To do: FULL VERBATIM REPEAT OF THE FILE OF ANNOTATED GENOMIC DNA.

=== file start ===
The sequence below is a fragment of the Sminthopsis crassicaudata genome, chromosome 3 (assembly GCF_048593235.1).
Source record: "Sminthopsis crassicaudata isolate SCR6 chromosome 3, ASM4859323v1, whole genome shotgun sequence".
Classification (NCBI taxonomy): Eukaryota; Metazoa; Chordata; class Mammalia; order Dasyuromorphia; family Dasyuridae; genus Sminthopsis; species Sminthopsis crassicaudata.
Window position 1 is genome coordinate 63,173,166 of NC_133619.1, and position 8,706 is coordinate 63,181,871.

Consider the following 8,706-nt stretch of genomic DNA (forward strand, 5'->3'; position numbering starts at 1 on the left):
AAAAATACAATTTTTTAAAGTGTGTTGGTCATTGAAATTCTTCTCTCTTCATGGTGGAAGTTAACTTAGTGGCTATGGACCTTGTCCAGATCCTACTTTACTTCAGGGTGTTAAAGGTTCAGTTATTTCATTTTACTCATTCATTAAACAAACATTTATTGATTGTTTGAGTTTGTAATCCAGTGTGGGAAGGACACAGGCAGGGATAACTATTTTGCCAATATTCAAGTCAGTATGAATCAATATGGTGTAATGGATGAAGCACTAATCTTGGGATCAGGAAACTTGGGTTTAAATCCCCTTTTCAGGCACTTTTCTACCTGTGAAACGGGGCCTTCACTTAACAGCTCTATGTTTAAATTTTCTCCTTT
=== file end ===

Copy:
The sequence below is a fragment of the Sminthopsis crassicaudata genome, chromosome 3 (assembly GCF_048593235.1).
Source record: "Sminthopsis crassicaudata isolate SCR6 chromosome 3, ASM4859323v1, whole genome shotgun sequence".
Classification (NCBI taxonomy): Eukaryota; Metazoa; Chordata; class Mammalia; order Dasyuromorphia; family Dasyuridae; genus Sminthopsis; species Sminthopsis crassicaudata.
Window position 1 is genome coordinate 63,173,166 of NC_133619.1, and position 8,706 is coordinate 63,181,871.

Consider the following 8,706-nt stretch of genomic DNA (forward strand, 5'->3'; position numbering starts at 1 on the left):
AAAAATACAATTTTTTAAAGTGTGTTGGTCATTGAAATTCTTCTCTCTTCATGGTGGAAGTTAACTTAGTGGCTATGGACCTTGTCCAGATCCTACTTTACTTCAGGGTGTTAAAGGTTCAGTTATTTCATTTTACTCATTCATTAAACAAACATTTATTGATTGTTTGAGTTTGTAATCCAGTGTGGGAAGGACACAGGCAGGGATAACTATTTTGCCAATATTCAAGTCAGTATGAATCAATATGGTGTAATGGATGAAGCACTAATCTTGGGATCAGGAAACTTGGGTTTAAATCCCCTTTTCAGGCACTTTTCTACCTGTGAAACGGGGCCTTCACTTAACAGCTCTATGTTTAAATTTTCTCCTTT